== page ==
The proteus effect is a sort of psychological self-fulfilling prophecy. Many LGBTQ+ people want to try different kinds of gender expressions. However, these individuals may feel unsafe when wearing makeup or a different hairstyle in public. After all, 46 percent of trans and nonbinary people experience harassment in public because of their gender expression, according to the 2015 U.S. Transgender Survey. Around 46 percent of LGBTQ+ people remain closeted at their workplace, according to a 2018 report by the Human Rights Campaign Foundation.

Queer people can feel more comfortable in their identity when they have LGBTQ+ role models, which they can create for themselves in video games. The proteus effect may help queer players feel more confident after they’ve envisioned their ideal self as a character in an RPG or life simulator, even if they fear harassment or discrimination in public. Kaehla Michele Bryant, another gamer, recognizes the proteus effect at work in her own life, as she pursued LGBT+ relationships in video games. As a child, Bryant accepted that she was queer when she played “The Sims.” In the game, Bryant could do what she never thought possible: have a girlfriend.

“I could accept that I’m not heterosexual, at all,” said Bryant. “It gave me the avenue to explore the attraction I felt toward those of my own gender without having to ‘come out.’”

Bryant treasured her Sim as a queer role model. Over time, playing helped her feel more comfortable expressing her identity outside of the video game.

‘Something quite deep and beautiful’

Even now, many players struggle to find authentic or relatable queer characters in games. In “Assassin’s Creed Syndicate,” players quickly recognized that protagonist Jacob Frye does not have a female love interest. The game’s producers later confirmed that Frye is bisexual, but players had to piece together much of this information based on hints.

For LGBTQ+ players to receive the positive benefits of the proteus effect, they need to be able to identify with the queer characters and relationships in their games. As Bryant continued playing “The Sims,” for example, she could relate to her LGBTQ+ character. Therefore, Bryant grew more comfortable with the idea of having same-sex partners in real life.

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Andrea Medina, a Ph.D. candidate writing a dissertation about identity in video games, explains how another game, “Gone Home” surprises straight and queer players alike with a coming out story. The game begins with the protagonist returning home from a year abroad, but her family is not present to welcome them. Players look through boxes and notes around the empty home, slowly realizing that Sam, the protagonist’s sister, is a lesbian. Some players may infer that Sam has killed herself. A goodbye letter and a bathtub, stained red, point to a potential tragedy, one that would mirror the millions of LGBTQ+ youth who consider suicide each year.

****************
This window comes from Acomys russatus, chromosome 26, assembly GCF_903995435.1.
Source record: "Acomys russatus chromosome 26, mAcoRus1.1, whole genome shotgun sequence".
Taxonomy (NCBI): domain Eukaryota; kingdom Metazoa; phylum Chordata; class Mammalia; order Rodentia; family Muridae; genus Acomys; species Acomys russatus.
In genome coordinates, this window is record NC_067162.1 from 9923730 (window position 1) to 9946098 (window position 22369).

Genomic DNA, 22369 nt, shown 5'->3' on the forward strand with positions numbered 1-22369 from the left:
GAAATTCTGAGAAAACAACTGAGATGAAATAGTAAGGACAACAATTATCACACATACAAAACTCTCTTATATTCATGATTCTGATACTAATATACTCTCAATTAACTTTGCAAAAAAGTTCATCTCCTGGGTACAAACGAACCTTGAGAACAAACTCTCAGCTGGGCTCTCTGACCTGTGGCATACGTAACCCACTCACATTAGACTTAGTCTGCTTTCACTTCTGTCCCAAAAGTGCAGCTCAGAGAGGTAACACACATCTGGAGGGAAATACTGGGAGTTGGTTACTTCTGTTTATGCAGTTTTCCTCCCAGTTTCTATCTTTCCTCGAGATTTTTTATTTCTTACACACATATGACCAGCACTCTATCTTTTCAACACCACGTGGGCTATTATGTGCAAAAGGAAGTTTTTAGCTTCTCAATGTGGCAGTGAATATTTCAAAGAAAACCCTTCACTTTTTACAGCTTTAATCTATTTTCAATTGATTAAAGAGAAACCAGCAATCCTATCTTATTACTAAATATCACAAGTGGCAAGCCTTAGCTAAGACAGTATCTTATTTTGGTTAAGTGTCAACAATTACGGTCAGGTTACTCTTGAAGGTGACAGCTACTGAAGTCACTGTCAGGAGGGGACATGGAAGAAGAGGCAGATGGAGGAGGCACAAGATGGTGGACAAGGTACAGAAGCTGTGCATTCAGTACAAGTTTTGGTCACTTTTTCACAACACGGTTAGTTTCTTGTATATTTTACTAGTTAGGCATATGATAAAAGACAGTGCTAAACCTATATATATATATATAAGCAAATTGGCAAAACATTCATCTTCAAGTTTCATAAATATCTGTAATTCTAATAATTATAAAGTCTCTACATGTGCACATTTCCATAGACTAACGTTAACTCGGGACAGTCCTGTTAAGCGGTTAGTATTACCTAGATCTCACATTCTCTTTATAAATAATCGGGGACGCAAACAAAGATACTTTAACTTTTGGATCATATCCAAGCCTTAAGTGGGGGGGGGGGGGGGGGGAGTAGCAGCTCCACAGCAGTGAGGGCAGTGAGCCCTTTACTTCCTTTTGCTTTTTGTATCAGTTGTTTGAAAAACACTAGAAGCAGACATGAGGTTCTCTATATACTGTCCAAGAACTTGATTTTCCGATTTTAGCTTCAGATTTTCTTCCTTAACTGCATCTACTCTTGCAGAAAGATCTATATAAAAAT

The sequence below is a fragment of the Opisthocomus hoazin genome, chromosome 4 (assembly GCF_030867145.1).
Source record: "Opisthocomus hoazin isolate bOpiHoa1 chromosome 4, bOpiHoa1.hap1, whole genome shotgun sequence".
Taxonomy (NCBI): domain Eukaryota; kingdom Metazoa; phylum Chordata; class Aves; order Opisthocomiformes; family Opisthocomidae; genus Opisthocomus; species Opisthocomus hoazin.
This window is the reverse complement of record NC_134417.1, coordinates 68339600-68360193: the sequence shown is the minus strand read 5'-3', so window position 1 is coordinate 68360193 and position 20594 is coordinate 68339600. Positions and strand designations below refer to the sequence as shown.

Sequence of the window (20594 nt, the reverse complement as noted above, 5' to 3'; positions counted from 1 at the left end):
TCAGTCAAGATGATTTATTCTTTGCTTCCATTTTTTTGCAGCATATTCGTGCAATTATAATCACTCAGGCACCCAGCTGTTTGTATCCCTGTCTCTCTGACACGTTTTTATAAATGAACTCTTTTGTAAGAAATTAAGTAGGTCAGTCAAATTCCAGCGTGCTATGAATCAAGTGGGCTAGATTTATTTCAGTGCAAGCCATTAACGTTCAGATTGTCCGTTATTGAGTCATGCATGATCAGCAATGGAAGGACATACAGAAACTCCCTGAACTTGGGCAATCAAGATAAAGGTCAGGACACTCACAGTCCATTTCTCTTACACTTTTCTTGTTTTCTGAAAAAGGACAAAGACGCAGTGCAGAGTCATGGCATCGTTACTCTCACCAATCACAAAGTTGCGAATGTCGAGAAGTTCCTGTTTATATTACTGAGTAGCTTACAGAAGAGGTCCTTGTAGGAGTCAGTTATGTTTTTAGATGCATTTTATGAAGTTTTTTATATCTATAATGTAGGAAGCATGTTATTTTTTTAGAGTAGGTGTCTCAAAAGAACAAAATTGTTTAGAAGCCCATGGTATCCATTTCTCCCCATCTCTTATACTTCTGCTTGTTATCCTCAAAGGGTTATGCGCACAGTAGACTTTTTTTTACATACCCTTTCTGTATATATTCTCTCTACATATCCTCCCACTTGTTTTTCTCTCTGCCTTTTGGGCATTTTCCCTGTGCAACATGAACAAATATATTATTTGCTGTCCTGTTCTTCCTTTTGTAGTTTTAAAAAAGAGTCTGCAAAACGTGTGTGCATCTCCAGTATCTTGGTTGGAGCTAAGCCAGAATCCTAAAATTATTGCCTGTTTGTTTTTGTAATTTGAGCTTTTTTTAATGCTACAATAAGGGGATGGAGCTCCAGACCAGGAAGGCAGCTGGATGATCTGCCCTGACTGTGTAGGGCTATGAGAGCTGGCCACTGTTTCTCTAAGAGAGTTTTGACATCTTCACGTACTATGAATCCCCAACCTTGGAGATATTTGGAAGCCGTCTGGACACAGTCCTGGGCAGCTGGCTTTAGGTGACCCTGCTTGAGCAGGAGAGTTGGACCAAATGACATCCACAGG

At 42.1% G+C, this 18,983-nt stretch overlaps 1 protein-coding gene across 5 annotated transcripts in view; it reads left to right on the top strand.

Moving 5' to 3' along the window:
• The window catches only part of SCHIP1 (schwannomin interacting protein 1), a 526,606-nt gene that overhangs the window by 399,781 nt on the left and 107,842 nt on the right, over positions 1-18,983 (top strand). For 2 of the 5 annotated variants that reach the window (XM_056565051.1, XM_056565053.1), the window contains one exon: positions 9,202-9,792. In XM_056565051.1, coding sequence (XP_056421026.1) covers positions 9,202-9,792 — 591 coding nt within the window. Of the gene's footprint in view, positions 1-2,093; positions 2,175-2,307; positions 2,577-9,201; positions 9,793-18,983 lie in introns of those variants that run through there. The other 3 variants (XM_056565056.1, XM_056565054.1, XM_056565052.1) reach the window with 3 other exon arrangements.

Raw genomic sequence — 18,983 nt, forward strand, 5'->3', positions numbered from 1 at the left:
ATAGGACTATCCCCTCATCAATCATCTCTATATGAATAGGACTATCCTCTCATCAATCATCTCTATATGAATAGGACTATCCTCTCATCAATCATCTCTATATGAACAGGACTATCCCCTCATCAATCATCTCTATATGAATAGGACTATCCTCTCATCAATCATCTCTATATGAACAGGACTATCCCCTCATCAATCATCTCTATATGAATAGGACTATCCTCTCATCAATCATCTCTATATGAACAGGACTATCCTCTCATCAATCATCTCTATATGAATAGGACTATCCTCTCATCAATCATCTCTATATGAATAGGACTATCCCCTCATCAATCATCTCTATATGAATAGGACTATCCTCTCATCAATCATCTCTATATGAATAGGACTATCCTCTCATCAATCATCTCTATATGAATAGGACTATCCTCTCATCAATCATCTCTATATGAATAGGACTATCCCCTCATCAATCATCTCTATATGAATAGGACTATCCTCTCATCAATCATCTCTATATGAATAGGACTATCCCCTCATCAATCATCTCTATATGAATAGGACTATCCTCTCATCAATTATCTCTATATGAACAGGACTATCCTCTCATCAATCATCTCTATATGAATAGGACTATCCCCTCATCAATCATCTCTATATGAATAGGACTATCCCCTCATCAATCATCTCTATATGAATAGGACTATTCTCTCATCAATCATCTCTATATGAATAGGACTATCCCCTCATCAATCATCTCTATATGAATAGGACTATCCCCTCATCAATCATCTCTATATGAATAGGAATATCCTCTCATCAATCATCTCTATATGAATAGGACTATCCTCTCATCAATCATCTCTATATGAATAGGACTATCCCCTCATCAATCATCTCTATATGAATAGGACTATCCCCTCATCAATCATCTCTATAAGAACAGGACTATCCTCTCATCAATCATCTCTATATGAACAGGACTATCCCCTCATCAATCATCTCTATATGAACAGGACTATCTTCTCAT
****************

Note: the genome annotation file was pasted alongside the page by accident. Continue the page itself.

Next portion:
But actually, the game’s conclusion is brighter and more wholesome. The red bathtub is tinged with hair dye, not blood. This organic storytelling “transforms from something you assume is nefarious to something quite deep and beautiful. You learn about the process of your sister falling in love and moving away with her girlfriend. At the end of the game, you know that your sister followed her heart despite her family’s disapproval. The realization is akin to learning a secret about someone close to you, having them trust you and accepting them for who they really are,” says Medina. For queer players who may have never felt accepted, this story line kindles hope.

When the real world fails to provide LGBTQ+ people with the opportunity to express their gender and sexuality, the virtual world can be a sanctuary. People who can openly express their identity are less depressed, according to a 2013 study published in The Atlantic, and less likely to commit suicide than their closeted peers. And when LGBTQ+ gamers can’t express themselves in their daily lives, they find a lifeline through inclusive avatars, like the ones in Arnold’s favorite games, or the in-game same-sex relationships that affirmed Bryant’s sexuality.

Like with the lesbian kiss that rocked E3 in 1999, video games can create a world where people can be themselves. Fortunately, the queer relationships and gender diversity in today’s games aren’t so accidental. Inclusive virtual worlds can make many LGBTQ+ gamers feel seen for the first time. And for these people who can safely explore and celebrate their identities in a virtual space, video games make the future seem like a brighter place.

Laken Brooks is a PhD English student at the University of Florida where she studies digital humanities and LGBT history, among other subjects. In her freelance writing, Brooks writes about wellness technologies. Find her writing in CNN, Good Housekeeping, Atlas Obscura, Inside Higher Ed, Lambda Literary, and other publications.